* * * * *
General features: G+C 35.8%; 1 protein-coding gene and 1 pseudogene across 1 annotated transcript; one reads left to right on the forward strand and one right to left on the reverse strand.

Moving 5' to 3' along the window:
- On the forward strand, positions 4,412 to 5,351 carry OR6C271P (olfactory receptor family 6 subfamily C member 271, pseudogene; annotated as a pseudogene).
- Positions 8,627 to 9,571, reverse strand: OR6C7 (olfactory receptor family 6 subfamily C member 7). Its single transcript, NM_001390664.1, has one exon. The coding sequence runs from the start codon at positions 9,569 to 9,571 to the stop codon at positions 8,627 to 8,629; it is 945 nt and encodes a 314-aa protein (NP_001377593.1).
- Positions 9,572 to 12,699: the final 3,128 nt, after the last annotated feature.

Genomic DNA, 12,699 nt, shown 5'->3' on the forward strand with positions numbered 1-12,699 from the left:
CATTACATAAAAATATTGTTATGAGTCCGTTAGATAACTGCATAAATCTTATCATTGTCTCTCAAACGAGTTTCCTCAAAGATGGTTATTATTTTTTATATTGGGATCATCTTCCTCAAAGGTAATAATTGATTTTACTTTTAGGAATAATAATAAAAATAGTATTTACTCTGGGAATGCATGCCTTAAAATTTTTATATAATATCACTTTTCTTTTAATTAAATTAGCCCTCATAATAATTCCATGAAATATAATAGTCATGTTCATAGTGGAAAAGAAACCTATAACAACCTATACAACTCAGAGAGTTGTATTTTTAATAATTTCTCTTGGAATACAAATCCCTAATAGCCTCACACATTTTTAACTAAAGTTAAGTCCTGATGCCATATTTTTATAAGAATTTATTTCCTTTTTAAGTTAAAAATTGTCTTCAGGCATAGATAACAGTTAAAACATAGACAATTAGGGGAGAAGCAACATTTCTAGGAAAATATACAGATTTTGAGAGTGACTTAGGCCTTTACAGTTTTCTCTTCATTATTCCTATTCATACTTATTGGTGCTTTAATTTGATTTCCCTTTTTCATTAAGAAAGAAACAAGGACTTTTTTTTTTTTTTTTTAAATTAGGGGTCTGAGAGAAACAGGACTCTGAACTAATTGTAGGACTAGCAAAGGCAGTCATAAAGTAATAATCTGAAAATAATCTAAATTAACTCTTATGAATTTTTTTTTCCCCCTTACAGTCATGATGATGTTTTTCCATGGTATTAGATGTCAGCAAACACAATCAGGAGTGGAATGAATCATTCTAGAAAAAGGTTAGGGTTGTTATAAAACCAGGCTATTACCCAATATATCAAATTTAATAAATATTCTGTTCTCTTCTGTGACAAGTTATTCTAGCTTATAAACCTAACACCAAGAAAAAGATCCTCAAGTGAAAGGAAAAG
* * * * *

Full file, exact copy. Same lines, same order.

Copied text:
General features: G+C 35.8%; 1 protein-coding gene and 1 pseudogene across 1 annotated transcript; one reads left to right on the forward strand and one right to left on the reverse strand.

Moving 5' to 3' along the window:
- On the forward strand, positions 4,412 to 5,351 carry OR6C271P (olfactory receptor family 6 subfamily C member 271, pseudogene; annotated as a pseudogene).
- Positions 8,627 to 9,571, reverse strand: OR6C7 (olfactory receptor family 6 subfamily C member 7). Its single transcript, NM_001390664.1, has one exon. The coding sequence runs from the start codon at positions 9,569 to 9,571 to the stop codon at positions 8,627 to 8,629; it is 945 nt and encodes a 314-aa protein (NP_001377593.1).
- Positions 9,572 to 12,699: the final 3,128 nt, after the last annotated feature.

Genomic DNA, 12,699 nt, shown 5'->3' on the forward strand with positions numbered 1-12,699 from the left:
CATTACATAAAAATATTGTTATGAGTCCGTTAGATAACTGCATAAATCTTATCATTGTCTCTCAAACGAGTTTCCTCAAAGATGGTTATTATTTTTTATATTGGGATCATCTTCCTCAAAGGTAATAATTGATTTTACTTTTAGGAATAATAATAAAAATAGTATTTACTCTGGGAATGCATGCCTTAAAATTTTTATATAATATCACTTTTCTTTTAATTAAATTAGCCCTCATAATAATTCCATGAAATATAATAGTCATGTTCATAGTGGAAAAGAAACCTATAACAACCTATACAACTCAGAGAGTTGTATTTTTAATAATTTCTCTTGGAATACAAATCCCTAATAGCCTCACACATTTTTAACTAAAGTTAAGTCCTGATGCCATATTTTTATAAGAATTTATTTCCTTTTTAAGTTAAAAATTGTCTTCAGGCATAGATAACAGTTAAAACATAGACAATTAGGGGAGAAGCAACATTTCTAGGAAAATATACAGATTTTGAGAGTGACTTAGGCCTTTACAGTTTTCTCTTCATTATTCCTATTCATACTTATTGGTGCTTTAATTTGATTTCCCTTTTTCATTAAGAAAGAAACAAGGACTTTTTTTTTTTTTTTTTAAATTAGGGGTCTGAGAGAAACAGGACTCTGAACTAATTGTAGGACTAGCAAAGGCAGTCATAAAGTAATAATCTGAAAATAATCTAAATTAACTCTTATGAATTTTTTTTTCCCCCTTACAGTCATGATGATGTTTTTCCATGGTATTAGATGTCAGCAAACACAATCAGGAGTGGAATGAATCATTCTAGAAAAAGGTTAGGGTTGTTATAAAACCAGGCTATTACCCAATATATCAAATTTAATAAATATTCTGTTCTCTTCTGTGACAAGTTATTCTAGCTTATAAACCTAACACCAAGAAAAAGATCCTCAAGTGAAAGGAAAAG